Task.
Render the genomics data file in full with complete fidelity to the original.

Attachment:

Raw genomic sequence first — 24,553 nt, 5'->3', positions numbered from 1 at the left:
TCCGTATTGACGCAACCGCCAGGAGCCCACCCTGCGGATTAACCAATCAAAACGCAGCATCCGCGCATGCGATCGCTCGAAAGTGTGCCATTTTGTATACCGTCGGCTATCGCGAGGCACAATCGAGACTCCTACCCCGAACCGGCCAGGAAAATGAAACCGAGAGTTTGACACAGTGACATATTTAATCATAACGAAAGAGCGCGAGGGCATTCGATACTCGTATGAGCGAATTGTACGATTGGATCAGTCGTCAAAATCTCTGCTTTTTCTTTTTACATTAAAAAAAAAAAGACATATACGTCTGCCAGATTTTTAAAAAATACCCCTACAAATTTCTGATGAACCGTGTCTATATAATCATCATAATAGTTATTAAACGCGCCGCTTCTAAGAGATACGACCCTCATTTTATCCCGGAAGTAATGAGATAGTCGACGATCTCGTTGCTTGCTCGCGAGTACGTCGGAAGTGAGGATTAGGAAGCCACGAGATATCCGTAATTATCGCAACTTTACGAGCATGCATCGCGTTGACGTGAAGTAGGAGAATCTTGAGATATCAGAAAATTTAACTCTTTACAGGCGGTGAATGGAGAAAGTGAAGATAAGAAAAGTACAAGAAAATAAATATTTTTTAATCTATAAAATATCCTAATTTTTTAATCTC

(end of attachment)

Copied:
Raw genomic sequence first — 24,553 nt, 5'->3', positions numbered from 1 at the left:
TCCGTATTGACGCAACCGCCAGGAGCCCACCCTGCGGATTAACCAATCAAAACGCAGCATCCGCGCATGCGATCGCTCGAAAGTGTGCCATTTTGTATACCGTCGGCTATCGCGAGGCACAATCGAGACTCCTACCCCGAACCGGCCAGGAAAATGAAACCGAGAGTTTGACACAGTGACATATTTAATCATAACGAAAGAGCGCGAGGGCATTCGATACTCGTATGAGCGAATTGTACGATTGGATCAGTCGTCAAAATCTCTGCTTTTTCTTTTTACATTAAAAAAAAAAAGACATATACGTCTGCCAGATTTTTAAAAAATACCCCTACAAATTTCTGATGAACCGTGTCTATATAATCATCATAATAGTTATTAAACGCGCCGCTTCTAAGAGATACGACCCTCATTTTATCCCGGAAGTAATGAGATAGTCGACGATCTCGTTGCTTGCTCGCGAGTACGTCGGAAGTGAGGATTAGGAAGCCACGAGATATCCGTAATTATCGCAACTTTACGAGCATGCATCGCGTTGACGTGAAGTAGGAGAATCTTGAGATATCAGAAAATTTAACTCTTTACAGGCGGTGAATGGAGAAAGTGAAGATAAGAAAAGTACAAGAAAATAAATATTTTTTAATCTATAAAATATCCTAATTTTTTAATCTC